The cost of inaction (why doing nothing could send you backwards)

Image for Jay Neale By Jay Neale

As agencies grow, most soon recognise they need to make changes to their processes and systems. But they don’t actually want to. It’s a fairly constant battle. This is the problem, we need to sort it. But how much will it cost, how long will it take, how painful will it be? And that’s where the thought process decides it’s all too much and the status quo will do.

Well, I’m here to tell you that doing nothing won’t just keep you at a standstill. It’ll probably send you backwards. Essentially, the cost of doing nothing is that you end up in a place you’re not happy with.

Let’s look at the equation. What’s your particular pain? Is it inefficiency, lack of visibility on information, regularly busting budgets? And on the other side of the scales we have the pain of change management. Cost, time of introducing a new system, getting everyone on board.

That side of the scale will always remain the same. But the ‘pain’ side, left unattended, will just keep on getting heavier and heavier. It’s perfectly understandable to not want to add changing your systems and processes into the melee. I get it. But with a little focus on what you want to achieve, it can actually be fairly straightforward.

Here’s how:

Don’t sweat the small stuff

One of the biggest issues is this. Agencies realise something’s got to give. They start researching, looking into agency management systems or another solution for their problem. And then get massively bogged down in the finer details.

Here’s my advice. Look to the big rocks and forget the small pebbles underneath. You’re never going to solve every issue for every person. So don’t get the world and its wife involved. Yes, you want to engage your teams. But trying to sort one issue for one person isn’t going to significantly shift the dial of your business. This needs to be driven by an operations director or other top-level role, who has sight of the whole business and understands what will make actual, significant change.

What you’re looking for is something that will make a big difference to your everyday operations. Again, it’s very easy to get swept along trying to solve a problem that only crops up once in a while.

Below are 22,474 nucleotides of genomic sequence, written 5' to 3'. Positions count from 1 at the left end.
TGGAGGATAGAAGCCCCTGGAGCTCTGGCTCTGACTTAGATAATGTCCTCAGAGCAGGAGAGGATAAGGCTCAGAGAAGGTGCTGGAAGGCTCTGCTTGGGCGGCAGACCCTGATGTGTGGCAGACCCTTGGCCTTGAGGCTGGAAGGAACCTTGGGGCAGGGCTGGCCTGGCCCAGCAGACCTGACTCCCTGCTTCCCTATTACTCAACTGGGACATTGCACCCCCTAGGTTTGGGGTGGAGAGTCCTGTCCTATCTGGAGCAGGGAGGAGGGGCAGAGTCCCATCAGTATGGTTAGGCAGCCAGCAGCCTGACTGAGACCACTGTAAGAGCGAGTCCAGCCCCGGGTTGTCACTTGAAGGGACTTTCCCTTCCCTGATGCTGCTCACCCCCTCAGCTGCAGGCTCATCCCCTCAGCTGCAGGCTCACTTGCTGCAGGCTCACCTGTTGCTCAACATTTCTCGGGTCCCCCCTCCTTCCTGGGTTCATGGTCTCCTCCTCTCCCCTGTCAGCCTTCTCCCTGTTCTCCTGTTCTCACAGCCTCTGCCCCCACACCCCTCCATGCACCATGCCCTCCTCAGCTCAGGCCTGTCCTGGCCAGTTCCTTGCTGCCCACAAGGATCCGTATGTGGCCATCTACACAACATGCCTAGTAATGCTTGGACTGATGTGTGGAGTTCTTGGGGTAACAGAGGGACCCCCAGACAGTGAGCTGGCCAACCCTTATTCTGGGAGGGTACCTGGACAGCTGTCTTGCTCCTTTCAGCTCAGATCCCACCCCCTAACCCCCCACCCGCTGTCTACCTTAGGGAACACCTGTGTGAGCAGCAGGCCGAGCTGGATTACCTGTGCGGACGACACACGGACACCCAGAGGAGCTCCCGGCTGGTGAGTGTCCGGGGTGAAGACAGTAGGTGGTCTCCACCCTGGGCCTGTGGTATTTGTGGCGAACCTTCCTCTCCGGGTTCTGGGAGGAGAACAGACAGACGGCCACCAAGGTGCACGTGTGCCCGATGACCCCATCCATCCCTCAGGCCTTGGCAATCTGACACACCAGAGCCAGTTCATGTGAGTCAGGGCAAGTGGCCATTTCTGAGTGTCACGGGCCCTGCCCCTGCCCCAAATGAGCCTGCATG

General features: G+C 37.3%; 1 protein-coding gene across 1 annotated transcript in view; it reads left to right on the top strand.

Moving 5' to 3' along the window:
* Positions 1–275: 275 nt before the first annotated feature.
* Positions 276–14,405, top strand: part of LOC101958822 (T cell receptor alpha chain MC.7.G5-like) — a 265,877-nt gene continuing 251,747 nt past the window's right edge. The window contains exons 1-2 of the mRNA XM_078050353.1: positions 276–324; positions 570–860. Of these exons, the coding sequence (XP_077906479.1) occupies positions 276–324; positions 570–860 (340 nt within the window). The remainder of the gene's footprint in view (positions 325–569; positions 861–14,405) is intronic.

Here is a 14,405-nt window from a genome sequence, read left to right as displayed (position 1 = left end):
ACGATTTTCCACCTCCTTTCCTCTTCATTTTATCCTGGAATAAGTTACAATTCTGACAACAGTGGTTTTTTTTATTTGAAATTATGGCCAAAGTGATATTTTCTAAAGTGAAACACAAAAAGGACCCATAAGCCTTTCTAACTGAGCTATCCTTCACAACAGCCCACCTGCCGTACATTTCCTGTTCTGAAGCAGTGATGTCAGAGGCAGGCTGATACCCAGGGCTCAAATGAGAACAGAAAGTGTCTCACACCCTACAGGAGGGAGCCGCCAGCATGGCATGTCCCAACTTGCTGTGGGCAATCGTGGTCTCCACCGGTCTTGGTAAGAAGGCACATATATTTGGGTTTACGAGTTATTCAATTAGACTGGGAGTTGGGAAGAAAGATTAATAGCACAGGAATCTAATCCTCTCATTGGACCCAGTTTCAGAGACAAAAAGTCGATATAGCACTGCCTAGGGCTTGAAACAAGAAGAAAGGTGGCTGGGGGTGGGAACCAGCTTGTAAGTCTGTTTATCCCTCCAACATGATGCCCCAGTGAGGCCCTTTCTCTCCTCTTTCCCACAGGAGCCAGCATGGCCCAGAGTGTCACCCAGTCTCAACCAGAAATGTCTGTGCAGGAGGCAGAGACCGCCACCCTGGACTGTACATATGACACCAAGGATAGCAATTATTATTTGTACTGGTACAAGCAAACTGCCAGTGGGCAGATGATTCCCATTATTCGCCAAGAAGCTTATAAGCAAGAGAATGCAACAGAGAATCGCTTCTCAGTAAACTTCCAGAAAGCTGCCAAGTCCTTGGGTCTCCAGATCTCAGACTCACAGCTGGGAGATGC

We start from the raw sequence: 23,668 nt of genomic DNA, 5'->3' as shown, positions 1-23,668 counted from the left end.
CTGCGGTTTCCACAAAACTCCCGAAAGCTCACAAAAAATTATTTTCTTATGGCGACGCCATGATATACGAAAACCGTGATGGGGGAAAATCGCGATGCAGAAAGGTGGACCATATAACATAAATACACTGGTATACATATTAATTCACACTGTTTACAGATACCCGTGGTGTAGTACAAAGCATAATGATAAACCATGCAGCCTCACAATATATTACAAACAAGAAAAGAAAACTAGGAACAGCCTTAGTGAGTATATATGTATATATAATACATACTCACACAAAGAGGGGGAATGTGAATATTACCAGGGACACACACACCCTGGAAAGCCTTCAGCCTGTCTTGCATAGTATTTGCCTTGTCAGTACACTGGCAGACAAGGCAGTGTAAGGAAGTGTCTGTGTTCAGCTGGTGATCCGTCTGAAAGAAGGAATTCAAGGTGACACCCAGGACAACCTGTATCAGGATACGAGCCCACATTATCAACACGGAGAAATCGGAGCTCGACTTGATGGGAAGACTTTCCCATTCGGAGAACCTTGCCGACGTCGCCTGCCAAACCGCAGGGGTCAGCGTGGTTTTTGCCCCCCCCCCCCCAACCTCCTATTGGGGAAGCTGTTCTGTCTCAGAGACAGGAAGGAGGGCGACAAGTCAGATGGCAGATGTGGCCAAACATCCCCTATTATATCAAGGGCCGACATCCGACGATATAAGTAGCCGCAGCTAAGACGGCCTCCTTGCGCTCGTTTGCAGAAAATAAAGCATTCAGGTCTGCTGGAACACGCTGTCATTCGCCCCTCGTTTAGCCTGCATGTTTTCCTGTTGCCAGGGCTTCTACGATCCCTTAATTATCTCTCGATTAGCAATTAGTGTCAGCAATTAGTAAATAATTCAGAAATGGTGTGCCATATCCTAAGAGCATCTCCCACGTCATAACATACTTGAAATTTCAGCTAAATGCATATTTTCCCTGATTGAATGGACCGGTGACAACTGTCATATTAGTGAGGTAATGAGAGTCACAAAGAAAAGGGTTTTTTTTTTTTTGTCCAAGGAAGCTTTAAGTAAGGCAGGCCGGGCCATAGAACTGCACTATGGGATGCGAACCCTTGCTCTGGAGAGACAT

So sweep away all the debris and detail and look clearly at what the big issues are that you want to resolve.

Look beyond now

Another stumbling block in change management is timing. Often, agencies want to tackle things immediately. Here’s our problem, here’s what will solve it. All well and good in the here and now. But how about two years, five years, ten years later? If your agency has doubled in size, you’ll be facing completely different pains and will probably need to start the whole process again from scratch.

This is where you need to look to your long-term objectives. If it’s growing your teams, what do you need to put in place? If it’s taking on new clients, how will you manage this? By only tackling the immediate issue, you’re not seeing the bigger picture. Save yourself the time and hassle of doing it all again and look clearly at what you can do to resolve issues now and smooth the path for the future.

What are the big rocks?

These will be different for every agency, depending on size, goals and so on. But generally, the big things include team management, forecasting revenue, managing budgets, capacity, effective client management. Things that are really the bedrock of your agency’s success.

While you might think you’ll be fine muddling through, you’re really just setting yourself up for more problems. Think of it as an investment. Getting it right, right now, could lead to real, significant growth in profits long term. If you haven’t got the time or the expertise in house, bring in the right external team to do it, or recruit for the specific role.

Every month you continue with challenges going unresolved will bring a financial impact, and if your agency does start to grow, you’re just compounding the problem. It’s easier to put in a good, effective system when you have 15 people than it is with 25. Getting new starters to adopt the practice is easy. Engaging existing teams less so.

The cost of inaction might not be immediately apparent. But those niggling aches start to turn into nagging pains, and nobody wants that in their working life. It’s about being clear, focused and strategic. Not trying to solve every last issue, but getting the big things right. And you’ll find the little things will follow…

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